25 October 2011
Young people could be at risk of heart disease due to a hidden condition often associated with older patients, a study has found.
Researchers at Institut Universitaire de Cardiologie et de Pneumologie de Quebec and Universite Laval in Canada have found that hidden thickening of the walls in the arteries may cause heart disease or a stroke.
The study by the Heart and Stroke Foundation said the build-up of fat in the blood vessels - also known as atherosclerosis - can lead to serious medical problems if not spotted early or left untreated.
As part of the study, 169 young adults aged between 18 and 35 were tested for cardiovascular problems and the artery condition.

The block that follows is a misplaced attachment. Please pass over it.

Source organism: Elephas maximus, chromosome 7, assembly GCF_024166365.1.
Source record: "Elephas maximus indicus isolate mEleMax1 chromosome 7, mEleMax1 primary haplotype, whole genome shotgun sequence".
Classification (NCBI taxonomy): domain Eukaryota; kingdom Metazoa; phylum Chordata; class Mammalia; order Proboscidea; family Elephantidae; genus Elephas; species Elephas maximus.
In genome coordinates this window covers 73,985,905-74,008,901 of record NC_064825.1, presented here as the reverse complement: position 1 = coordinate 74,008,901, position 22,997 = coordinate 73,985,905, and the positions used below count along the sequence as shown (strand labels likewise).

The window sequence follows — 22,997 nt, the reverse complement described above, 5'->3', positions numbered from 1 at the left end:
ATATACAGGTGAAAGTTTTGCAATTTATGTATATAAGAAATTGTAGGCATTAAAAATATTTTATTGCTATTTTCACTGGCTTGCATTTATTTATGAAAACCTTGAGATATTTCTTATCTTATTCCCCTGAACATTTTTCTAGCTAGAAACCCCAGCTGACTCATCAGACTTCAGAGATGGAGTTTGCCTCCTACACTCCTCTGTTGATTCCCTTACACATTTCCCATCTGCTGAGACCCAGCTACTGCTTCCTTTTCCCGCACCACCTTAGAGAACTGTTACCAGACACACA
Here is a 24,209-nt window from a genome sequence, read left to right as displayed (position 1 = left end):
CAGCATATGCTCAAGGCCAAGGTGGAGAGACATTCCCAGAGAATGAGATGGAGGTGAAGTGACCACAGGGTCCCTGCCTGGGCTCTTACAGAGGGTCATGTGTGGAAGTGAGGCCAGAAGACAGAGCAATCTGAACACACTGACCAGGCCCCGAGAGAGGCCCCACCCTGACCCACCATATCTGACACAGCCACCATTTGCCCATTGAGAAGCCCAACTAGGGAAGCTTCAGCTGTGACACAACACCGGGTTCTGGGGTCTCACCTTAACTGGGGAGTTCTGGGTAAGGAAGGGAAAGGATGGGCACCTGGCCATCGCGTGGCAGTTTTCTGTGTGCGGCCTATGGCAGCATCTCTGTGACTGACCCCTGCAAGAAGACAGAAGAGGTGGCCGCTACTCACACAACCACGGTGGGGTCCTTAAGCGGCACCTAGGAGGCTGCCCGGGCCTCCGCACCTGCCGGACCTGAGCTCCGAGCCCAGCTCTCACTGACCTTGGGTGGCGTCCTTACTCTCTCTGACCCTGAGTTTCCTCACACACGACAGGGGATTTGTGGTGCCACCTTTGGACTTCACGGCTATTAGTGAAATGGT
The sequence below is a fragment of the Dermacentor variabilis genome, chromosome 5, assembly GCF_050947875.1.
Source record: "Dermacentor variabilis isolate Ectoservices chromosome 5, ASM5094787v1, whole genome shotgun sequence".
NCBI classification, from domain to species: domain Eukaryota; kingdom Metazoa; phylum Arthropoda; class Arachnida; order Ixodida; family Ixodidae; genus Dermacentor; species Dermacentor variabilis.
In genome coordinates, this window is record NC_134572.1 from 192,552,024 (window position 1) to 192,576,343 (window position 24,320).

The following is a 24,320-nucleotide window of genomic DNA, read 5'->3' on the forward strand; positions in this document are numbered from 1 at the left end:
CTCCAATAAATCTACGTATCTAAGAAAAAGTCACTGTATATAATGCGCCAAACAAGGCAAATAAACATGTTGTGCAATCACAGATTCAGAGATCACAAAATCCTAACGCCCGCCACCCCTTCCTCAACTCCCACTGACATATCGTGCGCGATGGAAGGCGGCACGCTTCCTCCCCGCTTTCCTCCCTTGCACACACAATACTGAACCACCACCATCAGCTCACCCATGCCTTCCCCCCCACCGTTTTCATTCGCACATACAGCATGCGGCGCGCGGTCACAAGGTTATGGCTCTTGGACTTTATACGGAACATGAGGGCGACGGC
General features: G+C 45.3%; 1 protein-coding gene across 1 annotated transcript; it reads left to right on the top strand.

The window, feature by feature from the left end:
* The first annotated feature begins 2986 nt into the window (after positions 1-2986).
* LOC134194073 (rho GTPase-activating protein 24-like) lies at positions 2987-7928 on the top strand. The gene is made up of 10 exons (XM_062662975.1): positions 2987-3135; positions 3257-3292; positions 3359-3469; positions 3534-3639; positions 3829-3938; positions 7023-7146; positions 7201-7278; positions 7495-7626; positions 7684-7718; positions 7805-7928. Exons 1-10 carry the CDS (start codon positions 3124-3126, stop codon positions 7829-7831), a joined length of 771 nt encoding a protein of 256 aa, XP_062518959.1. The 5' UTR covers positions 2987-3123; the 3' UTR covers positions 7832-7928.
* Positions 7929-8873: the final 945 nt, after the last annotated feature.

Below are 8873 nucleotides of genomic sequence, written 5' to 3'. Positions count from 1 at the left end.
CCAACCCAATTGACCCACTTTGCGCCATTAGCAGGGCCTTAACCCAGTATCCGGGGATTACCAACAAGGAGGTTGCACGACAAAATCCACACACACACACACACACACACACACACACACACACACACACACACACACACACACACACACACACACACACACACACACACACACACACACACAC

Researchers took body measurements to weigh up risk factors and found that although a large proportion of subjects did not have traditional risk factors for atherosclerosis, they did have discrete signs such as a greater waist circumference and visceral fat covering the internal organs.
Dr Eric Larose, leader of the study, said: "The proportion of young, apparently healthy adults who are presumably 'the picture of health' who already have atherosclerosis is staggering."
According to the British Heart Foundation, around six in ten adults in England have high blood cholesterol levels and many are not taking action to prevent it worsening.
Posted by Philip Briggs
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